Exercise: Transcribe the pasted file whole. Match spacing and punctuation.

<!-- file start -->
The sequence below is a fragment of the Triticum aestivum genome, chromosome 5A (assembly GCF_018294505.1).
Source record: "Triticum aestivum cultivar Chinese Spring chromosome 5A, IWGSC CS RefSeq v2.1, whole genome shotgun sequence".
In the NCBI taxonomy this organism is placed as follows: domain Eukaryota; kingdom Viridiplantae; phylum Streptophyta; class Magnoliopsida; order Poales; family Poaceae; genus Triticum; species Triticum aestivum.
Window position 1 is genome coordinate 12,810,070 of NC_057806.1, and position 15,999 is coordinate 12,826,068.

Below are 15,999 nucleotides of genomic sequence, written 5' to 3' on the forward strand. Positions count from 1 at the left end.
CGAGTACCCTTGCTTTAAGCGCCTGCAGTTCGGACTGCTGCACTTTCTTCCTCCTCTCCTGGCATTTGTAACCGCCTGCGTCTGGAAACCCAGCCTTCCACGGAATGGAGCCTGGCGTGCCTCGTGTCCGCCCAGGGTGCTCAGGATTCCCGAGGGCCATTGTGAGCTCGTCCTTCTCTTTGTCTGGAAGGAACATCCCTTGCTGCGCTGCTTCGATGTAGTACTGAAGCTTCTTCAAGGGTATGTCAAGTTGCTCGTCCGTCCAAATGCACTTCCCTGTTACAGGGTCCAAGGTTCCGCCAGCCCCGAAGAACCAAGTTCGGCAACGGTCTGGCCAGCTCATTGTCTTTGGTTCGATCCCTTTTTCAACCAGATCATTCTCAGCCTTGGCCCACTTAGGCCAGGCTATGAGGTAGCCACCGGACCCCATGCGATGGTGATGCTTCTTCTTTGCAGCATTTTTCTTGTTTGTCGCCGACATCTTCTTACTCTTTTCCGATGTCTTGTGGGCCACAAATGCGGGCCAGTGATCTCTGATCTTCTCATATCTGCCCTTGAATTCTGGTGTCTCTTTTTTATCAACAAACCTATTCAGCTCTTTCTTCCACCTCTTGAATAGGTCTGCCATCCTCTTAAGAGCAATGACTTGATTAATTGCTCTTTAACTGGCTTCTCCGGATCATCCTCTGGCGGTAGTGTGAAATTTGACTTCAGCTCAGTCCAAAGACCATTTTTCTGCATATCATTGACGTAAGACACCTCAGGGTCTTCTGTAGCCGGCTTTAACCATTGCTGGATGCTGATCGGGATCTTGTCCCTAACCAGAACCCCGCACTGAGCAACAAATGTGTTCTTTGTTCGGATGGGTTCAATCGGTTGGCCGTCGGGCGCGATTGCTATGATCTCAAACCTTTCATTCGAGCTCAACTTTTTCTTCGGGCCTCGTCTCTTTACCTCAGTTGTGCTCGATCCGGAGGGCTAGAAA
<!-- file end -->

The sequence below is a fragment of the Triticum aestivum genome, chromosome 5A (assembly GCF_018294505.1).
Source record: "Triticum aestivum cultivar Chinese Spring chromosome 5A, IWGSC CS RefSeq v2.1, whole genome shotgun sequence".
In the NCBI taxonomy this organism is placed as follows: domain Eukaryota; kingdom Viridiplantae; phylum Streptophyta; class Magnoliopsida; order Poales; family Poaceae; genus Triticum; species Triticum aestivum.
Window position 1 is genome coordinate 12,810,070 of NC_057806.1, and position 15,999 is coordinate 12,826,068.

Below are 15,999 nucleotides of genomic sequence, written 5' to 3' on the forward strand. Positions count from 1 at the left end.
CGAGTACCCTTGCTTTAAGCGCCTGCAGTTCGGACTGCTGCACTTTCTTCCTCCTCTCCTGGCATTTGTAACCGCCTGCGTCTGGAAACCCAGCCTTCCACGGAATGGAGCCTGGCGTGCCTCGTGTCCGCCCAGGGTGCTCAGGATTCCCGAGGGCCATTGTGAGCTCGTCCTTCTCTTTGTCTGGAAGGAACATCCCTTGCTGCGCTGCTTCGATGTAGTACTGAAGCTTCTTCAAGGGTATGTCAAGTTGCTCGTCCGTCCAAATGCACTTCCCTGTTACAGGGTCCAAGGTTCCGCCAGCCCCGAAGAACCAAGTTCGGCAACGGTCTGGCCAGCTCATTGTCTTTGGTTCGATCCCTTTTTCAACCAGATCATTCTCAGCCTTGGCCCACTTAGGCCAGGCTATGAGGTAGCCACCGGACCCCATGCGATGGTGATGCTTCTTCTTTGCAGCATTTTTCTTGTTTGTCGCCGACATCTTCTTACTCTTTTCCGATGTCTTGTGGGCCACAAATGCGGGCCAGTGATCTCTGATCTTCTCATATCTGCCCTTGAATTCTGGTGTCTCTTTTTTATCAACAAACCTATTCAGCTCTTTCTTCCACCTCTTGAATAGGTCTGCCATCCTCTTAAGAGCAATGACTTGATTAATTGCTCTTTAACTGGCTTCTCCGGATCATCCTCTGGCGGTAGTGTGAAATTTGACTTCAGCTCAGTCCAAAGACCATTTTTCTGCATATCATTGACGTAAGACACCTCAGGGTCTTCTGTAGCCGGCTTTAACCATTGCTGGATGCTGATCGGGATCTTGTCCCTAACCAGAACCCCGCACTGAGCAACAAATGTGTTCTTTGTTCGGATGGGTTCAATCGGTTGGCCGTCGGGCGCGATTGCTATGATCTCAAACCTTTCATTCGAGCTCAACTTTTTCTTCGGGCCTCGTCTCTTTACCTCAGTTGTGCTCGATCCGGAGGGCTAGAAA